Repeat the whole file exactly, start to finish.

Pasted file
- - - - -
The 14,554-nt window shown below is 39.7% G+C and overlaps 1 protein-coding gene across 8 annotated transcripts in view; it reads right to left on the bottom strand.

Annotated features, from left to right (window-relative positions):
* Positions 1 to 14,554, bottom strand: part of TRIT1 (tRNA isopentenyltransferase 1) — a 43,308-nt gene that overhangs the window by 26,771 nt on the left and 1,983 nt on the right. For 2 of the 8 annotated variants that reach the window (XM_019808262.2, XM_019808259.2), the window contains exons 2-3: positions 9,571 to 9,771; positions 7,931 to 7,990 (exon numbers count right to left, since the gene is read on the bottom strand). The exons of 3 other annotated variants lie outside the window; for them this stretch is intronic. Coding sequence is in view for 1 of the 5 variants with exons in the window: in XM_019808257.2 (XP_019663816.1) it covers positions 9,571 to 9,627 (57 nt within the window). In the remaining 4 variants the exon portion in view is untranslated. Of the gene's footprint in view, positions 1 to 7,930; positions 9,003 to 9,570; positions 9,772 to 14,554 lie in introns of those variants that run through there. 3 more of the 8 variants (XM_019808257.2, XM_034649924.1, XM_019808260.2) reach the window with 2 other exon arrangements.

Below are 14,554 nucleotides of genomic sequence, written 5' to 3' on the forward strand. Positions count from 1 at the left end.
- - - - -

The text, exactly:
The 14,554-nt window shown below is 39.7% G+C and overlaps 1 protein-coding gene across 8 annotated transcripts in view; it reads right to left on the bottom strand.

Annotated features, from left to right (window-relative positions):
* Positions 1 to 14,554, bottom strand: part of TRIT1 (tRNA isopentenyltransferase 1) — a 43,308-nt gene that overhangs the window by 26,771 nt on the left and 1,983 nt on the right. For 2 of the 8 annotated variants that reach the window (XM_019808262.2, XM_019808259.2), the window contains exons 2-3: positions 9,571 to 9,771; positions 7,931 to 7,990 (exon numbers count right to left, since the gene is read on the bottom strand). The exons of 3 other annotated variants lie outside the window; for them this stretch is intronic. Coding sequence is in view for 1 of the 5 variants with exons in the window: in XM_019808257.2 (XP_019663816.1) it covers positions 9,571 to 9,627 (57 nt within the window). In the remaining 4 variants the exon portion in view is untranslated. Of the gene's footprint in view, positions 1 to 7,930; positions 9,003 to 9,570; positions 9,772 to 14,554 lie in introns of those variants that run through there. 3 more of the 8 variants (XM_019808257.2, XM_034649924.1, XM_019808260.2) reach the window with 2 other exon arrangements.

Below are 14,554 nucleotides of genomic sequence, written 5' to 3' on the forward strand. Positions count from 1 at the left end.